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Reverse engineer a jdbc database into a scala play2 web app using slick as db access library
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Reverse engineer a jdbc database into a scala Play 2 CRUD (Create Read Update Delete) Web App

The application written in Scala aims at reverse-engineering any relational database (jdbc-based) into a CRUD Play Application targetting the Play 2.2 release (with Scala 2.10) and the Slick Query and DB Access Library. Since this is a prototype, the scope will be limited to demonstrate the conversion of a very small mysql database into a Play App running an H2 in-memory db. This functionality is often very useful to get started quickly to use a new stack into an existing industrial application (since most of the legacy lies in the DB). The application has only external dependencies to the database jdbc connectors (here mysql-connector library) and dbunit (to extract testdata to be loaded on startup of the generated play app). It is inspired and built upon 2 already existing samples, one being the sample Computer-Database part of the Play Framework distribution (which exhibits a CRUD app but with Anorm), the other being a sample of usage of Slick done by Typesafe's Slick Team (the Coffee database with its Suppliers showing 1-to-many relationships).


  • sbt 0.12.x
  • play 2.2 (based on scala 2.10)
  • A jdbc DB engine (we use MySql in this prototype)

Getting Started

In this tutorial - the Source will be a very small MySql Database ( A DB containing 2 tables, Suppliers and Coffees with a 1-to-many relation between them). - the Target will be a Play2 app running on localhost port 9000 (with an in-memory H2 database)

Step 1 - Install a sample Database (the source)

A sample database is available under ./sql/ , it is a mysql dump script called slick.sql Either open your favorite Graphical DB Tool , create a schema called [database_name] (e.g. 'slick') and run the script in it, or use mysqldump command utility:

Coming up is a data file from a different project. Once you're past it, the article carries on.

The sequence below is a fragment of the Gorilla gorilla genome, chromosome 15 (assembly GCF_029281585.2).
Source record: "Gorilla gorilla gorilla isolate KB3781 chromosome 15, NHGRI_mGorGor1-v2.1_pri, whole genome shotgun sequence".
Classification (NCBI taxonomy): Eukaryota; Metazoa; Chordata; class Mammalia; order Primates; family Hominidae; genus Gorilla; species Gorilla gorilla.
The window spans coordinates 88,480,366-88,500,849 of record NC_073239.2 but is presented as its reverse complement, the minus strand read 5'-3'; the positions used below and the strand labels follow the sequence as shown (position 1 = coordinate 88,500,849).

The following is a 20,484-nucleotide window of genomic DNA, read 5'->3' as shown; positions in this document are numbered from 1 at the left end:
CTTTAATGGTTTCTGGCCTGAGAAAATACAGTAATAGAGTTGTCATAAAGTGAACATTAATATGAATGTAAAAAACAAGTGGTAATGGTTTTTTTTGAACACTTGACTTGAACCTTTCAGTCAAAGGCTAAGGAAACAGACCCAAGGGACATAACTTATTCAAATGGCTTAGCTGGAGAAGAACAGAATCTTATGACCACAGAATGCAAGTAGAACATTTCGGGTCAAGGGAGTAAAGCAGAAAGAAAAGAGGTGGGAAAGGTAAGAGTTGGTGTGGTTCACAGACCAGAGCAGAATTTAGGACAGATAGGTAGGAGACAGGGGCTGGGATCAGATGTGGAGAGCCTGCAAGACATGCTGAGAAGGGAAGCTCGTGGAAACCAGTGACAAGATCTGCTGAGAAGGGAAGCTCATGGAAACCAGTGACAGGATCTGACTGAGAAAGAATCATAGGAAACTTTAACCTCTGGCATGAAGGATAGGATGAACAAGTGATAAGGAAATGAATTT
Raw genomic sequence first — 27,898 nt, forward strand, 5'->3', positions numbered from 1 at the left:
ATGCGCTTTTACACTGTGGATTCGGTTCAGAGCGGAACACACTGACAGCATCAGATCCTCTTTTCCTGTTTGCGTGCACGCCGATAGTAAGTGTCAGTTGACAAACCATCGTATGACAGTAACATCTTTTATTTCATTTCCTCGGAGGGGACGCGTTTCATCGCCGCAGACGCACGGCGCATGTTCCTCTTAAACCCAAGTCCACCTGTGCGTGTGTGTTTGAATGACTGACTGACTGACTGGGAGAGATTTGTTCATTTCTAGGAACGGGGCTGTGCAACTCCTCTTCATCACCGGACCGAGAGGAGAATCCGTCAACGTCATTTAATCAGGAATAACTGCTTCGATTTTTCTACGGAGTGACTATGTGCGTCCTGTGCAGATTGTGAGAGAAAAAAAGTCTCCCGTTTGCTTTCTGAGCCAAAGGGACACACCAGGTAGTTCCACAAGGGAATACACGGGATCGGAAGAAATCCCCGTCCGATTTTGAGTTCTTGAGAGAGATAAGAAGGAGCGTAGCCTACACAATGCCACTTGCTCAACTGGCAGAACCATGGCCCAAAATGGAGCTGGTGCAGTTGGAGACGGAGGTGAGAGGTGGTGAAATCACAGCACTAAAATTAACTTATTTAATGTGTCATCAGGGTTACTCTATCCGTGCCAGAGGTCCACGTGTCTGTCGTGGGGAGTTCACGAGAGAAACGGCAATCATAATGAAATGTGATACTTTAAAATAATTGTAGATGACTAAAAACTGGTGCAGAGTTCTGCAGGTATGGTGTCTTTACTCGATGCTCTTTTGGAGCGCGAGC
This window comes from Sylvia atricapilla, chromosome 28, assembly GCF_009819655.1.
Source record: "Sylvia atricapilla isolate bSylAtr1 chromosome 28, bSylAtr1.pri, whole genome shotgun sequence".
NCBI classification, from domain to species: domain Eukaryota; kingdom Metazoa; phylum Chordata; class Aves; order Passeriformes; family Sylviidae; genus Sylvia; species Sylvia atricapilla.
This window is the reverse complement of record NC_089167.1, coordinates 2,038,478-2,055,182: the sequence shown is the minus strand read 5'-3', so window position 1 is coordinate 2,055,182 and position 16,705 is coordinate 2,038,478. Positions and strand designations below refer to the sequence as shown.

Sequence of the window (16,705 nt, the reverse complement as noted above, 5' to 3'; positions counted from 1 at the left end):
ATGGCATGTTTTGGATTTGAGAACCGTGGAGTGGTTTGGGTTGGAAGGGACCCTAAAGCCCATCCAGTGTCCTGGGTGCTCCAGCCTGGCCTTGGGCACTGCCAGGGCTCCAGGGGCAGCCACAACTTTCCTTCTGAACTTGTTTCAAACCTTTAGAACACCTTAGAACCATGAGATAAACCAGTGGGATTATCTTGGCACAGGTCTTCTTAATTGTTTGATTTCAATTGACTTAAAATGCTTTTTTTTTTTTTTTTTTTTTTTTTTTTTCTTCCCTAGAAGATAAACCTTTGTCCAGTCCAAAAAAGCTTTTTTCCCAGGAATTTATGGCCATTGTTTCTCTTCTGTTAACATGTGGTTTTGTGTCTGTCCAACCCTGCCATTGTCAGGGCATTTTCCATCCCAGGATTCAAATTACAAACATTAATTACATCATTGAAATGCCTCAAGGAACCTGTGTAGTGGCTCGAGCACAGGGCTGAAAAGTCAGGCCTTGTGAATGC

> mysql -u root -p[root_password] [database_name] < ./sql/slick.sql

Step 2 - Create a Play empty app (the target)

In a directory of your choice, <target_basedir>, for example /tmp:

> play new demo

Go into the newly created directory and run the app on default port:

> cd demo
> play run

Browse to http://localhost:9000 to make sure the play app is running

Step 3 - Configuring and Running the generator

Open a new command terminal, and go to the root of this playcrud project ( you have been cloning:

> play
> run 9090  (or any other port different from 9000, since the target app is running there)

Browse to http://localhost:9090

Fill out the form with your source DB information

Et voila, if the code generation goes well, you will be redirected to the target app in the end (Note: The first time you run the generator, since Build.scala will be updated on the target project, you will to restart that target project (CTRL-C, then play run again )).

Some current limitations and known issues:

  • Tables having more than one foreign key will not generate correct output (also ongoing)


If you just want to see what the result of the code generation should be similar to, take a look at my reference sample at

High-level design and architecture:

The play CRUD app generator is itself a Play application, where a controller invoked when submitting information about the source database is:

  1. Reading Metadata from the database to extract Tables with their properties, Primary Keys, Foreign Keys and some table content. This metadata extraction uses the scala type inference to retrieve column types and their content. The core of this mechanism is located in the DBUtil.scala and DBReader.scala classes and is very isolated from the targeted framework.
  2. Binding the extracted knowledge to Play Scala Templates so that the generation part can be consistent with Play's mechanism for generating views.
  3. The CRUD methods (Create Read Update Delete) should not be directly embedded in the model objects but rather at the controller level (ideally the repository level in DDD thinking) to avoid the anemic domain model pattern (Martin Fowler).
  4. Some testdata is extracted from the source and saved on disk, to be used on startup to load some content in the play app or as static data in unit tests. We use DBUnit for this since its API allows to sort dependencies on foreign keys to avoid problems when inserting the testdata in the target db.
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